Immigrant or Native?
It is often said that the US is a land of immigrants but the unspeakable corollary is: not all immigrants are seen as equals. We do not treat immigrants from Cuba the same as those who came from Ireland. We do not see the Vietnamese who crossed an ocean to reach us the same as those who cross the Rio Grande. We value immigrants with key skills and create special visas for them so that they can work at some of our most prestigious academic institutions and some of the most innovative corporations.
Likewise, it should be understood that immigrants do not see our land in the same way. The people who traveled an ocean, escaping the ravages of war came to the US to seek refuge. In solidarity with their plight, the US grants asylum. The scientists, students and scholars, who visit us, see the United States as a place to expand their intellectual independence and create unparalleled opportunity. Our dire shortage of scientists and our desire to be competitive compels us to say yes to these elite immigrants. We do not have a one-size fits all immigration policy because we have different immigrants.
In the wake of the immigration debate sparked by the events in Arizona, we now desperately need to understand immigrants from Mexico and the unique relationship to this land among the many people whose ancestry transcends our borders. While it is true many come here to seek jobs, their presence here is not limited to seeking opportunity. In 1848 when the US signed the Treaty of Guadalupe Hidalgo to secure the land we now consider to be California, Arizona, Colorado, New Mexico, and Utah roughly 100,000 Mexicans inhabited the territory. As the US further expanded and borders shifted in what is now Texas, families that had lived in one region for several generations suddenly found themselves defined in between the land they called home and the new land that considered them outcasts. Many Mexican immigrants consider themselves native to these lands. Indeed, they would at least argue “we were here long before any other immigrant group”. And because of this history, Mexicans do not feel obligated to shed themselves of their tradition or history or language. By contrast, the Irish, Italian and Jewish immigrants in the 1940’s knew they had abandoned their homeland in order to survive and live freely and thus their acculturation happened differently. There was no turning back. For Mexican immigrants, there is much less of a sense of having left “home” or needing to give up their identity. These lands are not foreign and there is nothing “illegal” about being here.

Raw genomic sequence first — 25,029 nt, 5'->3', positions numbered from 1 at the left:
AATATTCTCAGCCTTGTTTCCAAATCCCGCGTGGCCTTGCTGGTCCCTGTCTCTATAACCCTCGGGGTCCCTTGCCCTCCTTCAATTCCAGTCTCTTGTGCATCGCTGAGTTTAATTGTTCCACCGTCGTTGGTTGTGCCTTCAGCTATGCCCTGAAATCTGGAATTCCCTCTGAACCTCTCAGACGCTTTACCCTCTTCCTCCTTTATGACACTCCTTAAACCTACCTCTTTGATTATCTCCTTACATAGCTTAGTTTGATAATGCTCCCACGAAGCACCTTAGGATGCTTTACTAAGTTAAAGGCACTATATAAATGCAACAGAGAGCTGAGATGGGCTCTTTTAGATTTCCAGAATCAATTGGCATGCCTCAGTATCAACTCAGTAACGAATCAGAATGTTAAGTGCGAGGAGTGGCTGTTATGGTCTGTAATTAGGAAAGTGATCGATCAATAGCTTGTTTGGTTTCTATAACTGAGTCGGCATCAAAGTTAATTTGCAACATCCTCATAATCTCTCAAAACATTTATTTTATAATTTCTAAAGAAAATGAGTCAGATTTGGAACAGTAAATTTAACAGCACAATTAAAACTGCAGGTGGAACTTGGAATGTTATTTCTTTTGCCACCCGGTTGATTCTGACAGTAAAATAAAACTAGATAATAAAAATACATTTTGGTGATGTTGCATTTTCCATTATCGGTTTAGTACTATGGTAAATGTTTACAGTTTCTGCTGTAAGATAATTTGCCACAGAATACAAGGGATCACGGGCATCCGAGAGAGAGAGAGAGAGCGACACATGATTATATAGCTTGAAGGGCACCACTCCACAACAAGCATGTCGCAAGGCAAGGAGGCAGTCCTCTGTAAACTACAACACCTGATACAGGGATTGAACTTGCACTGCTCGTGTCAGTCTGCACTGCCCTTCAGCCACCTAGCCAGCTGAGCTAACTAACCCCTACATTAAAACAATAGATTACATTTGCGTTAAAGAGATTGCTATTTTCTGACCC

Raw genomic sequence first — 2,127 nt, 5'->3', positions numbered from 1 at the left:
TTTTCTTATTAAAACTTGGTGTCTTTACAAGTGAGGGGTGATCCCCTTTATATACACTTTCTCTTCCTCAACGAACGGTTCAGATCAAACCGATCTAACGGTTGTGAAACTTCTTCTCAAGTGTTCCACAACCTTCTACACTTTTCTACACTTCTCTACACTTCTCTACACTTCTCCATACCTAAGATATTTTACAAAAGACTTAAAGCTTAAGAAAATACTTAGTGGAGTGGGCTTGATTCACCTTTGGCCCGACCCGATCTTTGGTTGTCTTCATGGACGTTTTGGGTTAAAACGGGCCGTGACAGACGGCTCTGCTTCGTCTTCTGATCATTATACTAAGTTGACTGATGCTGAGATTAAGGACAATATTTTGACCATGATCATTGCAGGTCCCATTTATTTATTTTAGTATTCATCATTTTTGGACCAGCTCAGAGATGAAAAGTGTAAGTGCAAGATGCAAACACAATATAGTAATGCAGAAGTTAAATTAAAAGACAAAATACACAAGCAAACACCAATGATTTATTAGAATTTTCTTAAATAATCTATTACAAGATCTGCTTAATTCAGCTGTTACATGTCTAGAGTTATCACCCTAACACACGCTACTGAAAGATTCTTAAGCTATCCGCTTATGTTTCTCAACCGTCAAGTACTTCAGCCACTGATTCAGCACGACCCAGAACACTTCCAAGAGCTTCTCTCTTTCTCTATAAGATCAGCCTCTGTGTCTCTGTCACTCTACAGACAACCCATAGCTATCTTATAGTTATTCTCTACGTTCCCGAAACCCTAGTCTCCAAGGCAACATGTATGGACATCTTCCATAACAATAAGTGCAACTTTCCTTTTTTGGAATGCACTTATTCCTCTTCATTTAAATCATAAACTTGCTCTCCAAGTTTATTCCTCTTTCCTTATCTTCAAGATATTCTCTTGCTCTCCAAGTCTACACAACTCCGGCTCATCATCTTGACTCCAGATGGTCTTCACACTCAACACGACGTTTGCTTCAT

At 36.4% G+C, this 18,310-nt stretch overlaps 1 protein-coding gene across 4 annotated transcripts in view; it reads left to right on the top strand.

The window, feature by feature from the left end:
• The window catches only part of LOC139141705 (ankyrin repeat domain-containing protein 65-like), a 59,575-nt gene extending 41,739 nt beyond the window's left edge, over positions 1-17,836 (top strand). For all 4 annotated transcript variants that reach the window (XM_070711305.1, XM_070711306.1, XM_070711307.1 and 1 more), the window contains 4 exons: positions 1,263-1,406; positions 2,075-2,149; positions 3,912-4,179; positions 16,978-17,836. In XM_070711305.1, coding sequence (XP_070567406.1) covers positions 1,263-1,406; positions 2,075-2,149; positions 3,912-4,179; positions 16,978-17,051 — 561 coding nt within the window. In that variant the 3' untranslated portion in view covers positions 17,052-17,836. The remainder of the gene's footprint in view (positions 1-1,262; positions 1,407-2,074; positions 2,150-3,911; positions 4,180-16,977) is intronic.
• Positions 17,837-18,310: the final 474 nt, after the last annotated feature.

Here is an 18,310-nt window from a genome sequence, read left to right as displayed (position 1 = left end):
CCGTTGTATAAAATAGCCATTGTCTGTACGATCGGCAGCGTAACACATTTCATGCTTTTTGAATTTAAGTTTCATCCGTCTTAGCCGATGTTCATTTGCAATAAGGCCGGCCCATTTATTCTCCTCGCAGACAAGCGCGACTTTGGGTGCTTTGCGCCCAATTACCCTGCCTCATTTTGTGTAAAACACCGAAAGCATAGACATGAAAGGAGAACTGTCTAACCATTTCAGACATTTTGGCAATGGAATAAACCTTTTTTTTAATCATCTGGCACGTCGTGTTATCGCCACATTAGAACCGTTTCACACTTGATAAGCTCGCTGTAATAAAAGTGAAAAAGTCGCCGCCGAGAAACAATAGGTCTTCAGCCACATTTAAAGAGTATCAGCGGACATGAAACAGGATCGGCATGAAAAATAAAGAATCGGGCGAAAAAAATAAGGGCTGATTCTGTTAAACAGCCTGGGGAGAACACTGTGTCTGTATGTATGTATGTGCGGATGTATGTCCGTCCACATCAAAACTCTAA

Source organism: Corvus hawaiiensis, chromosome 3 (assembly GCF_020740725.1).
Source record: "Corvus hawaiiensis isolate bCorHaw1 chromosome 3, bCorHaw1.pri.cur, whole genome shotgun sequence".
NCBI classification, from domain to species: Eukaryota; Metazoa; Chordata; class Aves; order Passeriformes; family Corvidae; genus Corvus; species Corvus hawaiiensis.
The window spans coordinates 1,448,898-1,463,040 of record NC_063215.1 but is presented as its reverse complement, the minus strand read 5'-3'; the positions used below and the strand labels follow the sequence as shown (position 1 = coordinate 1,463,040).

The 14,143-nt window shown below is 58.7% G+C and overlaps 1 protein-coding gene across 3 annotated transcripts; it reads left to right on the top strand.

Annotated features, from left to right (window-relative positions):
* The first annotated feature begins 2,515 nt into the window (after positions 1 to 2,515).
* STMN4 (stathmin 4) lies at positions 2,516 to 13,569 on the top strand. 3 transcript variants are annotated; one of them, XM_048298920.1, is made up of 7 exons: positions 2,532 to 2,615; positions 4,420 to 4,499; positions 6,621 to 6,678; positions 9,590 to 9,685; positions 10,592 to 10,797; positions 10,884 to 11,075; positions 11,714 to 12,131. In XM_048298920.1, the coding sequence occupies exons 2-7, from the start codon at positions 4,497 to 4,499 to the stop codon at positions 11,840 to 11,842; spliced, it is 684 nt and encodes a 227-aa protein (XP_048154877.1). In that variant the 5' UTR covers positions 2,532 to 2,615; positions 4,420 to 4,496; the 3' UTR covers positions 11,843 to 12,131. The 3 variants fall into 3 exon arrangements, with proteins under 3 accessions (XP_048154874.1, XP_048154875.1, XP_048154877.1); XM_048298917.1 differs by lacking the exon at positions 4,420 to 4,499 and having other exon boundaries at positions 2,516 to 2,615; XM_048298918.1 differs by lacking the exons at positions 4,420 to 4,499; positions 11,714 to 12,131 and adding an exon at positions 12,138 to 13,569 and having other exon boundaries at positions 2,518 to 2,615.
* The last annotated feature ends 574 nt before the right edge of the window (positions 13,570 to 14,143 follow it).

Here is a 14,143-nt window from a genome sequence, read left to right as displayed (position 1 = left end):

While some would argue that we are well beyond 1848, history cannot be ignored. Immigration reform is desperately needed to address the presence of an estimated 7 million people from Mexico who remain in the Southwest and who overwhelming live quietly as hard working people, contributing to local economies. But policy and legislation will fail unless we consider the identity of this vibrant community and the cultural roots tied to these lands. Many nations have drawn borders only to fail against the deeply rooted culture associated with geography. The US is poised to fail in its reforms again, unless a new accord is found with a people who remain loyal to our lands.